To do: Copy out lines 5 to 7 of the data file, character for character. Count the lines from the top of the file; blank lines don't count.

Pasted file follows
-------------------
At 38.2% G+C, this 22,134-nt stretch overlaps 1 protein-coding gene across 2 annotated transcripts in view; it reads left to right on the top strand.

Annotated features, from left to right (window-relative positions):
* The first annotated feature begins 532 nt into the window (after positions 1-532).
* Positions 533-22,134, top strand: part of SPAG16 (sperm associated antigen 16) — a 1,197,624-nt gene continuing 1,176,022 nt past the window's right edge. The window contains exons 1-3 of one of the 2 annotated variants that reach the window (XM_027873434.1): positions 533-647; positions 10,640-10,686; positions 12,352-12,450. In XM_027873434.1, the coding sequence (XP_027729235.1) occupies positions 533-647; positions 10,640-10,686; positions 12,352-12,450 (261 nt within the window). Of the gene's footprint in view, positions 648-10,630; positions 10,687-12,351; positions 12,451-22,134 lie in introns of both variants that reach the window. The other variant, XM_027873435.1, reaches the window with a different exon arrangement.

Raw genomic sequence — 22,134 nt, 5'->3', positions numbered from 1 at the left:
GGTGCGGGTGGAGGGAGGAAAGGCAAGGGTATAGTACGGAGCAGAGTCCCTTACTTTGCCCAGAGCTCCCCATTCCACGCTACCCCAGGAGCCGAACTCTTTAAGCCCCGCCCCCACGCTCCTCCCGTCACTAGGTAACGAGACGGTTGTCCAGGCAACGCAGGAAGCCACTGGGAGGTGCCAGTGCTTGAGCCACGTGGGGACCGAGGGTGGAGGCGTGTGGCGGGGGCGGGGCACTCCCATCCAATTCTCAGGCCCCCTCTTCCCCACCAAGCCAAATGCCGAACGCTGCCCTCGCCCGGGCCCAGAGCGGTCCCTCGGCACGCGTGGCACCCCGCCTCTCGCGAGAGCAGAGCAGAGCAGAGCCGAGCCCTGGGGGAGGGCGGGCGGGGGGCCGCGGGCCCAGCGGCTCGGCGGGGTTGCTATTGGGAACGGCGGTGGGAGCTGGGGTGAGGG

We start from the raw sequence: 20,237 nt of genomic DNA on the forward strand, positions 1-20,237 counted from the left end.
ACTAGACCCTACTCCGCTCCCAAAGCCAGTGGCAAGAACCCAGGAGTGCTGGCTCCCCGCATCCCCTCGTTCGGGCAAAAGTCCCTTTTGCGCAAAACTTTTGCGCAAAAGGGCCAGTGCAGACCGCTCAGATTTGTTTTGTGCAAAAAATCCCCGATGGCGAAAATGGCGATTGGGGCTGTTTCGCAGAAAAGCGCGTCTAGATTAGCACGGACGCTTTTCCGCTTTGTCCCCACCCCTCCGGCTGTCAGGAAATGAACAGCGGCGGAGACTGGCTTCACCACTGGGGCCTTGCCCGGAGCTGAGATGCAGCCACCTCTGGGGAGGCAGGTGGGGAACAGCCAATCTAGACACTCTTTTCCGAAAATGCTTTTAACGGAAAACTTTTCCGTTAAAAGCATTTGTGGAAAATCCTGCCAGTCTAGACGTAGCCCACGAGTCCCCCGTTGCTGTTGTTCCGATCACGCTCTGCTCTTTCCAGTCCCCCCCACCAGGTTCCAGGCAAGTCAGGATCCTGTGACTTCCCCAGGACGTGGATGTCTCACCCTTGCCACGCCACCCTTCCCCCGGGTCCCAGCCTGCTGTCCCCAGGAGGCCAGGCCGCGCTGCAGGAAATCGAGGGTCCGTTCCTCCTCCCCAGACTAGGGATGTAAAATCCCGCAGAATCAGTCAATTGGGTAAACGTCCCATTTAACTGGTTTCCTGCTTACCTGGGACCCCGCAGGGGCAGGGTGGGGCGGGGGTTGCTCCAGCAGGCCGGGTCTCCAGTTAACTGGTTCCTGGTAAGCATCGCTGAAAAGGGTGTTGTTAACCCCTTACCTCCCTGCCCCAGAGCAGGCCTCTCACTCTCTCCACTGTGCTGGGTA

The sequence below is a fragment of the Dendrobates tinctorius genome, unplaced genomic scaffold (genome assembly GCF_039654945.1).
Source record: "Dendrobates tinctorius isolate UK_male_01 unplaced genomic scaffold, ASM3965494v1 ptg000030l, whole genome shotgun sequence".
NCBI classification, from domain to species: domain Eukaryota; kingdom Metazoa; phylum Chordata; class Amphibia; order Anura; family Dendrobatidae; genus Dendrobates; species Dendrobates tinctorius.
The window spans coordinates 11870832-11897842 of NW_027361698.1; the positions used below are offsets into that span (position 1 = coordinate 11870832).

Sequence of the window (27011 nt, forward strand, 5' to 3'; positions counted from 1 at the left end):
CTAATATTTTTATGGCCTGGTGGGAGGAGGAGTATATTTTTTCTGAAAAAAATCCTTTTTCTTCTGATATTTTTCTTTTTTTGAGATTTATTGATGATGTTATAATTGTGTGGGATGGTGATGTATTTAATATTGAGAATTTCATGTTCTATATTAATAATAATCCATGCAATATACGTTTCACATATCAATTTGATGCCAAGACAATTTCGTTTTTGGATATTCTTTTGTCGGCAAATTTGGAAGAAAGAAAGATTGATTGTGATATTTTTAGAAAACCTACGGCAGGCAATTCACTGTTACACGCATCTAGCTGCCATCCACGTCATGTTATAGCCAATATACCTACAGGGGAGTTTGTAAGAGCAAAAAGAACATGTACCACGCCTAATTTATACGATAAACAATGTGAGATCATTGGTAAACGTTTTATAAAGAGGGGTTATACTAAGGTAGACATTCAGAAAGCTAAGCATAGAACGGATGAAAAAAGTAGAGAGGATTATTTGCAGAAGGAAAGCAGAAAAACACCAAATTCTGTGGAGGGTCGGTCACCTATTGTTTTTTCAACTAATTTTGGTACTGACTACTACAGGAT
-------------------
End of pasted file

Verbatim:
Raw genomic sequence — 22,134 nt, 5'->3', positions numbered from 1 at the left:
GGTGCGGGTGGAGGGAGGAAAGGCAAGGGTATAGTACGGAGCAGAGTCCCTTACTTTGCCCAGAGCTCCCCATTCCACGCTACCCCAGGAGCCGAACTCTTTAAGCCCCGCCCCCACGCTCCTCCCGTCACTAGGTAACGAGACGGTTGTCCAGGCAACGCAGGAAGCCACTGGGAGGTGCCAGTGCTTGAGCCACGTGGGGACCGAGGGTGGAGGCGTGTGGCGGGGGCGGGGCACTCCCATCCAATTCTCAGGCCCCCTCTTCCCCACCAAGCCAAATGCCGAACGCTGCCCTCGCCCGGGCCCAGAGCGGTCCCTCGGCACGCGTGGCACCCCGCCTCTCGCGAGAGCAGAGCAGAGCAGAGCCGAGCCCTGGGGGAGGGCGGGCGGGGGGCCGCGGGCCCAGCGGCTCGGCGGGGTTGCTATTGGGAACGGCGGTGGGAGCTGGGGTGAGGG

We start from the raw sequence: 20,237 nt of genomic DNA on the forward strand, positions 1-20,237 counted from the left end.